Crikey we are in the Cannaries.

Thursday 16th September

I am woken by my alarm at 1am, every fibre of my body and mind wants to stay asleep but it’s my turn to be on watch and I force myself to get out of bed. Rick looks weary as I climb into the cockpit this is our third night at sea and we are feeling a bit tired. He briefs me, the wind has died so the engine is on and we just have the main sail out to keep the boat stablished. There are two targets on the AIS, both are over twenty miles away and running parallel to us, there are no other boat lights anywhere. Nothing immediate to worry about.

It always takes me a while to orientate when I come on deck, tonight it is very dark, the stars are incredible again but the sea is just black, no lights at all. However when I sit down I realize I am wrong, there is light, in fact it is as if we are sailing through stardust, I am mesmerised, our bow wave is sparkling. Dinoflagellates a form of plankton emit flashes of light when disturbed and we must be sailing through a dense patch of them because this is by far the best phosphorescence we have seen. They are also the cause of “red tides” where the sea is tinted red by their sheer numbers and we have indeed noticed a red tinge to the ocean at times.

We seem to be settling into a three hour watch pattern at night, just about long enough to get some sleep without it being too long on watch. We catch up with some rest during the day, letting each other nap as required. We keep an hourly log which is not only good sailing practice it helps break the nights and days into short chunks. I’m not thinking so much – help I’ve got two and a half hours of my watch still to go – it’s more – half an hour until the log needs writing. To help keep ourselves awake Rick drinks coffee, I walk on the spot in ten minute bursts or study the chart plotter – where are all the cargo ships going, what is the nearest city,  what is the depth here, how far are we from land etc… Tonight I watch the phosphorescence.

This wasn’t the only natural phenomena we have seen, at sunset yesterday we witnessed the elusive green flash. A trick of the light as the suns rays are refracted just as it drops beneath the horizon. We had heard about it, but rumor was, it was just an old sailors tale. We have watched the sunset on many clear days and seen nothing but today we both saw the last rays turn green for just a fraction of a second as the sun disappeared. The green flash does exist.

Friday 17th September

We have arrived in Lanzarote and we are feeling very pleased with ourselves. Over six hundred miles and four days at sea, just the two of us. It all still seems slightly unreal – crikey we are in the Canary Islands we are actually doing this sailing around the world stuff!

Me, sailing around the world

Thursday morning we hit something in the water, a thump and the boat shuddered, it shook us both. We are not sure what it was, Rick just saw a glimpse of a large red object disappear in our wake. He checked the bilges and all was fine, hopefully it sounded much worse than it actually was. Something to check next time we can dive under the boat.

That afternoon and evening produced the best and the worse of this passage. For a while we had perfect conditions, 10-14kt winds on the beam, boat speed around 7kts, nice temperature, blue, blue empty sea and Hugh Laurie playing the Blues loudly over the stereo, all was well with the world. This is what it’s all about, we cried, but as is the way with sailing no conditions last for long and before the day was out we were being punished for our smugness.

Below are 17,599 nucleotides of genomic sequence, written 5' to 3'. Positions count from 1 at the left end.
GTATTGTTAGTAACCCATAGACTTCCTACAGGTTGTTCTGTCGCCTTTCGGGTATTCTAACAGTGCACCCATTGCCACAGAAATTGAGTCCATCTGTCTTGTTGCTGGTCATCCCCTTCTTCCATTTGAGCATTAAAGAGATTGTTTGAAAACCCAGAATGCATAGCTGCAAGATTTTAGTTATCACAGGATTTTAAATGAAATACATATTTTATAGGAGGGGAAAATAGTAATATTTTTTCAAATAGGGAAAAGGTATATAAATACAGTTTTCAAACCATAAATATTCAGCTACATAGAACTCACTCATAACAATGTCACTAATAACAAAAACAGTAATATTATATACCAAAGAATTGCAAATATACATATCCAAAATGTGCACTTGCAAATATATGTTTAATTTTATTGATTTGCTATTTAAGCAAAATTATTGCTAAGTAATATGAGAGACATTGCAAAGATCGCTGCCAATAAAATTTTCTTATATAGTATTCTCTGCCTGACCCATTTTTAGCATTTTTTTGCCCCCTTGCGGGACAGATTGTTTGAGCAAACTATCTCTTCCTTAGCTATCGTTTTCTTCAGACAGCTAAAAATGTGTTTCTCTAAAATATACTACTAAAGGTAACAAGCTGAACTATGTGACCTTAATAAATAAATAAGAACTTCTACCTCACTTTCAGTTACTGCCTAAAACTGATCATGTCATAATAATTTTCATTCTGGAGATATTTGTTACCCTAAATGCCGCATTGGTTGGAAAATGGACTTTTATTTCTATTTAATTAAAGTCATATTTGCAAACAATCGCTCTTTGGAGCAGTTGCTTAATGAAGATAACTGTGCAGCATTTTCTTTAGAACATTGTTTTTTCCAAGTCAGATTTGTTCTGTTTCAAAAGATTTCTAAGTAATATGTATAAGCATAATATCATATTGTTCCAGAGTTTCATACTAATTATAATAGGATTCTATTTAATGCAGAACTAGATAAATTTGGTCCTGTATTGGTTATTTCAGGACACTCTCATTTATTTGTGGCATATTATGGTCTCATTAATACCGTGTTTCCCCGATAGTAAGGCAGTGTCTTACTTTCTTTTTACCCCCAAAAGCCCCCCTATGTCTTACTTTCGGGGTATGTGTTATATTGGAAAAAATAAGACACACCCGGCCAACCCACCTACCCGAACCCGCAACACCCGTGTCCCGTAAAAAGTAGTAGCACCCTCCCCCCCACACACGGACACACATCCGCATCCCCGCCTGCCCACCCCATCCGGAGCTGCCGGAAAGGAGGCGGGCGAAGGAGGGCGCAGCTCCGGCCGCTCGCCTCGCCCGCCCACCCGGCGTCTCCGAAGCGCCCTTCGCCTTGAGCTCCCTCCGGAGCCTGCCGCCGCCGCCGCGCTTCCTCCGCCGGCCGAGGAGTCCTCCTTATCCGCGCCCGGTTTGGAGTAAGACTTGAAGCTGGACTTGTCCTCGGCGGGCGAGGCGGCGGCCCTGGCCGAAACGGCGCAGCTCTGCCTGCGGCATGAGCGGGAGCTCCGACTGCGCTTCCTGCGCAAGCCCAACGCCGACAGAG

Perfect sailing conditions

The wind veered to the north until it was directly behind us, blowing between 20 and 30kts, no problem, the issue was with the swell that had increased substantially and was now hitting us on the side.  We had two main problems, firstly every time we rolled sideways the sails emptied, they flogged and we lost all our speed, we tried just the Genoa for a while but that made the rolling worse. We tried bearing up into the wind but that took us way off our course. We ended up with a reefed main and the engine on yet again. The second problem was trying to sleep, we tried lots of different positions, eventually, I found it best on the bed at ninety degrees, spread eagled on my back, Rick did better on the sofa but needless to say neither of us got much rest.

With the dawn things calmed down and we arrived in Marina Rubicon at 2pm exactly fours days after we had left Gibraltar. We radioed ahead to the marina office and were told to pull in at the reception dock at the entrance, it was not until we were almost along side that we noticed the dock was right in front of a bar and our arrival was the main lunchtime entertainment for the cliental just a few meters away. Luckily team Raya parked perfectly and our blushes were spared. And it was a great spot for the  “got here beer”.

Marina Rubicon is very nice, good facilities, plenty of restaurants, even a swimming pool. And phew, good Wifi! So we will stay a while to catch our breath and see a bit of Lanzarote.

6 thoughts on “Crikey we are in the Cannaries.

  1. I did not realise that this adventure of yours is not without its stresses and presumably they will become more so once the serious sailing starts in the Atlantic – anyway, well done to both and enjoy your days of rest. Looking forward to seeing you in October.

    love to both and great photo of you both

    Liked by 1 person

  2. Hi Roz & Rick
    Still following your amazing adventures.
    See you have just arrived in Las Palmos. Hope the trip from Lanzarote was enjoyable. Just looking on BB from where you are moored, there is a 13m German yacht called SAYA. Well so Raya may meet SAYA !!!
    Thanks for all your Bloggs, makes enjoyable & interesting reading.
    Fond regards
    Len & Diane

    Liked by 1 person

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